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All about Mercantilism

Even more stuff to know!

Even more stuff to know!


A number of scholars found important flaws with mercantilism long before Adam Smith developed an ideology that could fully replace it. Critics like Dudley North, John Locke, and David Hume undermined much of mercantilism, and it steadily lost favor during the eighteenth century. Mercantilists failed to understand the notions of comparative advantage (although this idea was only fully fleshed out in 1817 by David Ricardo) and the benefits of trade. For instance, Portugal was a far more efficient producer of wine than England, while in England it was relatively cheaper to produce cloth. Thus if Portugal specialized in wine and England in cloth, both states would end up better off if they traded. In modern economic theory, trade is not a zero-sum game of cutthroat competition, as both sides could benefit. By imposing mercantilist import restrictions and tariffs instead, both nations ended up poorer.

David Hume famously noted the impossibility of the mercantilists' goal of a constant positive balance of trade. As bullion flowed into one country, the supply would increase and the value of bullion in that state would steadily decline relative to other goods. Conversely, in the state exporting bullion, prices would slowly drop. Eventually it would no longer be cost-effective to export goods from the high-price country to the low-price country, and the balance of trade would reverse itself. Mercantilists fundamentally misunderstood this, long arguing that an increase in the money supply simply meant that everyone gets richer.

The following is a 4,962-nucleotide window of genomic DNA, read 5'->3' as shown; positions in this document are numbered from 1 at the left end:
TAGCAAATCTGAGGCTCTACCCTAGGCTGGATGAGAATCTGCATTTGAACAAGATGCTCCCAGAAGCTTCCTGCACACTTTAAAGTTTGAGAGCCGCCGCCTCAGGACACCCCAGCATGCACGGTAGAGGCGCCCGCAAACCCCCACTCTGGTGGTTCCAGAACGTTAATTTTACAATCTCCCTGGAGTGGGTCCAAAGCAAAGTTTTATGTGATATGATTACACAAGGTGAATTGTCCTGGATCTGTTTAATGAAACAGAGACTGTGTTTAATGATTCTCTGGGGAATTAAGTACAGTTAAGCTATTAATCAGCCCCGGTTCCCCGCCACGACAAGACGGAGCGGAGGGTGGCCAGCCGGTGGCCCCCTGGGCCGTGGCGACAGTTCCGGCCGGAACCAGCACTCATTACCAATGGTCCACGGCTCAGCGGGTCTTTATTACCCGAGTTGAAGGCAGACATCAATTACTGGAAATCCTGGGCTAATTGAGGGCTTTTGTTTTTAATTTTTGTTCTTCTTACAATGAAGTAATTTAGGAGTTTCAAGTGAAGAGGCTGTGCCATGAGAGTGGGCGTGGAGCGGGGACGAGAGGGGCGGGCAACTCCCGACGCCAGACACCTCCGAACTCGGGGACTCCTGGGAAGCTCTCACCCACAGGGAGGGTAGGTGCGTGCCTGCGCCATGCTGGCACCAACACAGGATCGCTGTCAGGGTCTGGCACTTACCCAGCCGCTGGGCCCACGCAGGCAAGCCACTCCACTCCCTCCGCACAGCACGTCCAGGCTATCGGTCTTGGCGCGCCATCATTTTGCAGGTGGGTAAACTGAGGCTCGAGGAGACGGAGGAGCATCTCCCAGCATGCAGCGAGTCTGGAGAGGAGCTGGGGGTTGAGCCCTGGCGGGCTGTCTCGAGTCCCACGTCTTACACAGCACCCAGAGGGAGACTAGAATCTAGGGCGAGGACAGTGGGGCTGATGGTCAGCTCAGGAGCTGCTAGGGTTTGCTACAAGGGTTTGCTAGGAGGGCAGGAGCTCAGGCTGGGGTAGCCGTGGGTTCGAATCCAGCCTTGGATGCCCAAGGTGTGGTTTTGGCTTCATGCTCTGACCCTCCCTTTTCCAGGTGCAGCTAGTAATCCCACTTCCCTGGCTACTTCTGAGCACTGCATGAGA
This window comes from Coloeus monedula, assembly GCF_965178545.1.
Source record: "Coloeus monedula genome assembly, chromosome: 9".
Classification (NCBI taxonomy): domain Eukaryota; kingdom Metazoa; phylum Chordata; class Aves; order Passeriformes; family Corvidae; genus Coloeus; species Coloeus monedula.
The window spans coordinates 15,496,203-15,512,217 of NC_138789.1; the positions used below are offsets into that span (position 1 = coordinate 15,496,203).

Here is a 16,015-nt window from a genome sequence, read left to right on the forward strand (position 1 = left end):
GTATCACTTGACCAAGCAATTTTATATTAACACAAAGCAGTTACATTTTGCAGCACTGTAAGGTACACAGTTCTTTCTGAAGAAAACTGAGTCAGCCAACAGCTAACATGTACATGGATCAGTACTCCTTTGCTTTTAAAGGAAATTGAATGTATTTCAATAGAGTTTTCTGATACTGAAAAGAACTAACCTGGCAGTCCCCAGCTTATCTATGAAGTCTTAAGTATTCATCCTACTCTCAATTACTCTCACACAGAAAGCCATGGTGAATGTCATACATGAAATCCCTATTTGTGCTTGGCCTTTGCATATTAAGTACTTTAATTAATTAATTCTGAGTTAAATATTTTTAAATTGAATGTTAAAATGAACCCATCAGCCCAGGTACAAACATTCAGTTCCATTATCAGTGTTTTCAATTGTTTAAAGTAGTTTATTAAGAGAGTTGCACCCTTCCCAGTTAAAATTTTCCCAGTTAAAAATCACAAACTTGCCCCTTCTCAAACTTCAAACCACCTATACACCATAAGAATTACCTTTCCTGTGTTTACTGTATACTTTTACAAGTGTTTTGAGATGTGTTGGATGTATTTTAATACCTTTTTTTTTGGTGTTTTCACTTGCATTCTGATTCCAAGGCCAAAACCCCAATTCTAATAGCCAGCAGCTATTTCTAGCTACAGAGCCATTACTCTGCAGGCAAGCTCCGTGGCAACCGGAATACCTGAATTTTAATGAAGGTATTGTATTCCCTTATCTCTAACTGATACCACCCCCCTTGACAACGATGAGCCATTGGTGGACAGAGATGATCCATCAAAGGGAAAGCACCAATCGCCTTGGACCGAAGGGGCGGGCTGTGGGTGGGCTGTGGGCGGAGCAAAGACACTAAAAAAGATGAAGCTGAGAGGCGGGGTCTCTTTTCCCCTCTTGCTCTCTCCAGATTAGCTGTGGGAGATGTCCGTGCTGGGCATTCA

The importance placed on bullion was also a central target, even if many mercantilists had themselves begun to de-emphasize the importance of gold and silver. Adam Smith noted that bullion was just the same as any other commodity, and there was no reason to give it special treatment. Gold was nothing more than a yellow metal that was valuable only because there was not much of it.

The first school to completely reject mercantilism were the physiocrats of France. Their theories also had several important problems, and the replacement of mercantilism did not come until Adam Smith published The Wealth of Nations in 1776. This book outlines the basics of what is today known as classical economics. Smith spends a considerable portion of the book rebutting the arguments of the mercantilists, though often these are simplified or exaggerated versions of mercantilist thought.

Scholars are also divided over the cause of mercantilism's end. Those who believe the theory was simply an error hold that its replacement was inevitable as soon as Smith's ideas that are more accurate were unveiled. Those who feel that mercantilism was rent-seeking hold that it ended only when major power shifts occurred. In Britain mercantilism faded as the Parliament gained the monarch's power to grant monopolies. While the wealthy capitalists who controlled the House of Commons benefited from these monopolies, Parliament found it difficult to implement them due to the high cost of group decision making.

Mercantilist regulations were steadily removed over the course of the eighteenth century in Britain, and during the 19th century the British government fully embraced free trade and Smith's laissez-faire economics. On the continent, the process was somewhat different. In France economic control remained in the hands of the royal family and mercantilism continued until the French Revolution. In Germany mercantilism remained an important ideology in the nineteenth and early twentieth centuries, when the historical school of economics was paramount.

The growth of Mercantilism as a system: